A court may exercise specific jurisdiction over a nonresident defendant only if: (1) “the defendant has purposefully availed himself or herself of forum benefits” [citation]; (2) “the ‘controversy is related to or “arises out of” [the] defendant’s contacts with the forum'” [citation]; and (3) “‘the assertion of personal jurisdiction would comport with “fair play and substantial justice’.” (Snowney v. Harrah’s Entertainment, Inc. (2005) 35 Cal.4th 1054, 1062; accord, In re Boon Global Limited (9th Cir. 2019) 923 F.3d 643, 651.)
“‘When a defendant moves to quash service of process’ for lack of specific jurisdiction, ‘the plaintiff has the initial burden of demonstrating facts justifying the exercise of jurisdiction.’ ‘If the plaintiff meets this initial burden, then the defendant has the burden of demonstrating “that the exercise of jurisdiction would be unreasonable.'” (Snowney v. Harrah’s Entertainment, Inc., supra, 35 Cal.4th at p. 1062.)
The Appellate Court relied on the sliding scale analysis created in Snowney to determine whether a website is sufficient to establish purposeful availment.
“At one end of the spectrum are situations where a defendant clearly does business over the Internet. If the defendant enters into contracts with residents of a foreign jurisdiction that involve the knowing and repeated transmission of computer files over the Internet, personal jurisdiction is proper. At the opposite end are situations where a defendant has simply posted information on an Internet Web site which is accessible to users in foreign jurisdictions. A passive Web site that does little more than make information available to those who are interested in it is not grounds for the exercise [of] personal jurisdiction. The middle ground is occupied by interactive Web sites where a user can exchange information with the host computer. In these cases, the exercise of jurisdiction is determined by examining the level of interactivity and commercial nature of the exchange of information that occurs on the Web site.'” (Snowney v. Harrah’s Entertainment, Inc., supra, 35 Cal.4th at p. 1063.)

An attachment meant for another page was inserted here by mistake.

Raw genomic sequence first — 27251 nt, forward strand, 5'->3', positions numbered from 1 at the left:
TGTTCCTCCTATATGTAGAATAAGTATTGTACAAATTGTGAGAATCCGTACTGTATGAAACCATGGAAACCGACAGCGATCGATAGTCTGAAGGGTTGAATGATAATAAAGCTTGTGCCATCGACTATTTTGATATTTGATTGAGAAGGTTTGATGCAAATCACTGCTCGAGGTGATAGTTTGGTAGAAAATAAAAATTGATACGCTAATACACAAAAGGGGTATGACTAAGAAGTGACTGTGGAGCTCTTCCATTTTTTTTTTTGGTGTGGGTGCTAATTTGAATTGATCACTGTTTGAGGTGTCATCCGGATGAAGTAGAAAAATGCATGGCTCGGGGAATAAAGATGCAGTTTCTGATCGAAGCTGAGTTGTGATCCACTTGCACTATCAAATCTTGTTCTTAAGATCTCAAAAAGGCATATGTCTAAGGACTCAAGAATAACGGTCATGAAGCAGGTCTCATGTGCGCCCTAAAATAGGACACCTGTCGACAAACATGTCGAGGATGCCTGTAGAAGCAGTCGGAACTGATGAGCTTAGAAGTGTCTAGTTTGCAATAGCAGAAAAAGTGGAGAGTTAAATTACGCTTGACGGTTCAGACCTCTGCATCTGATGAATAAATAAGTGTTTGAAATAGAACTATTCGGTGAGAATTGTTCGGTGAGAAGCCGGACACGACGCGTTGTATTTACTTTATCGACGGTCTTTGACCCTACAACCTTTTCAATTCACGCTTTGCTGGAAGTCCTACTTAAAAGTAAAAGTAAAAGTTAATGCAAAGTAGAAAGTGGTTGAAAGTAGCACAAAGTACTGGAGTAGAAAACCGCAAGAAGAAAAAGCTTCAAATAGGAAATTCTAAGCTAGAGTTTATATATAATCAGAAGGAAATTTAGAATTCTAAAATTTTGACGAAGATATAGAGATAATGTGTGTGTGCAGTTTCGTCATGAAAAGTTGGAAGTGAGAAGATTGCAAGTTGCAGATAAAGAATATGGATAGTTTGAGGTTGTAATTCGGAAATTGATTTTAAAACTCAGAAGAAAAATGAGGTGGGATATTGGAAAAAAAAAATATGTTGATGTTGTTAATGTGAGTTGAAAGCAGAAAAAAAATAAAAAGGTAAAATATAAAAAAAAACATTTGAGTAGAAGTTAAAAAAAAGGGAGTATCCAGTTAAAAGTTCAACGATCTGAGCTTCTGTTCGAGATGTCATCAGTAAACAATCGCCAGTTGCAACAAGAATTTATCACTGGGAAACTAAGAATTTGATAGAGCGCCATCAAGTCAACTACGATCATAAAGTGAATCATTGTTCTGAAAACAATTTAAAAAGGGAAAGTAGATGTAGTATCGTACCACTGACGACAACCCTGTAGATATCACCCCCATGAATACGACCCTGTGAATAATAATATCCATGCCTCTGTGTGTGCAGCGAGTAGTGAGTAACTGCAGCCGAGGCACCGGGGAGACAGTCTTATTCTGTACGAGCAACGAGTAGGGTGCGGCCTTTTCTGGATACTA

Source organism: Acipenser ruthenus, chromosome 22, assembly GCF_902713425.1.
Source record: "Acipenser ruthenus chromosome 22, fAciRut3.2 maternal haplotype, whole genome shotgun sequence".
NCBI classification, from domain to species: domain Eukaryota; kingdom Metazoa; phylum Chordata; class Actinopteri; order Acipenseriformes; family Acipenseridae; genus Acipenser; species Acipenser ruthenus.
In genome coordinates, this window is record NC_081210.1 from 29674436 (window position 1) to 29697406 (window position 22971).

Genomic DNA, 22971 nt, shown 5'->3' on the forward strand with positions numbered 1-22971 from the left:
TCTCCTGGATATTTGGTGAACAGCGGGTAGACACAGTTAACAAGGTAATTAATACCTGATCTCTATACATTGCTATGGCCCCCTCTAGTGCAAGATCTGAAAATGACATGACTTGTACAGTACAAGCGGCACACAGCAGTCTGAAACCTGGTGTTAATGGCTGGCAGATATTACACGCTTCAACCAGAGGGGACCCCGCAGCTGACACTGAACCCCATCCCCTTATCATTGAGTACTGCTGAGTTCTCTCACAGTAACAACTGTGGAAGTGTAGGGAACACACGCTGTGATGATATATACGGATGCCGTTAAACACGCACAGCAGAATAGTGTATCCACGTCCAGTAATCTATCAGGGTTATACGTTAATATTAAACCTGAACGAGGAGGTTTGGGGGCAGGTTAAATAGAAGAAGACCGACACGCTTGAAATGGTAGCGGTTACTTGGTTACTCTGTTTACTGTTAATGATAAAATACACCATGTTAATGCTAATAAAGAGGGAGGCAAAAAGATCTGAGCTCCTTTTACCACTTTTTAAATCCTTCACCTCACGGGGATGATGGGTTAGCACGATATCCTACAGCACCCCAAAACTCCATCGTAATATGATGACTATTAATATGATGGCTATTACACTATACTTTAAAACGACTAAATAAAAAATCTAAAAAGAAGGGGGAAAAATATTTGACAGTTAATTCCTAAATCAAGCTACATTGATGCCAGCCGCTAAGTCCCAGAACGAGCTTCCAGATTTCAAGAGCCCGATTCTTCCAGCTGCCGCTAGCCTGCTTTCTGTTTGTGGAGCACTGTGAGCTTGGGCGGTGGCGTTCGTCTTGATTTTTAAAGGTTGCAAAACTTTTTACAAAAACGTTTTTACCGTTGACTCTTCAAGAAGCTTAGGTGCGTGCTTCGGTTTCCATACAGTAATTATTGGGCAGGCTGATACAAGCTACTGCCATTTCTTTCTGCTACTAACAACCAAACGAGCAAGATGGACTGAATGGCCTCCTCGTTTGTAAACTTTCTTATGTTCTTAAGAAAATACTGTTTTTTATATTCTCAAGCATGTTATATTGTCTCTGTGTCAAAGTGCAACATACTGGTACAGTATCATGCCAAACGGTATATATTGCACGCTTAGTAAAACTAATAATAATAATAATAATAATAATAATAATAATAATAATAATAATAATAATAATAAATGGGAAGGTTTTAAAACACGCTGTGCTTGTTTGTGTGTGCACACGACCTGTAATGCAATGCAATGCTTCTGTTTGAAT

In Snowney itself, a California resident filed a putative class action against Nevada hotel owners, alleging that they accepted reservations without disclosing an energy surcharge. (Snowney v. Harrah’s Entertainment, Inc., supra, 35 Cal.4th at p. 1059.)
The Supreme Court of California held that the trial court had specific jurisdiction, holding that: “By touting the proximity of their hotels to California and providing driving directions from California to their hotels, defendants’ Web site specifically targeted residents of California. In doing so, defendants have ‘purposefully availed [themselves] of the privilege of conducting business in’ California ‘via the Internet.’ [Citation.]” (Id. at pp. 1064-1065.)
The Appellate Court noted that here, “much as in Snowney, many of [the seller’s] customers are California residents. And all of these — not just some — necessarily purchased through either [the seller’s] website or its catalog. On the other hand, unlike in Snowney, there is no evidence that [the seller’s] website “targeted” Californians (any more than residents of other states, or indeed other countries).”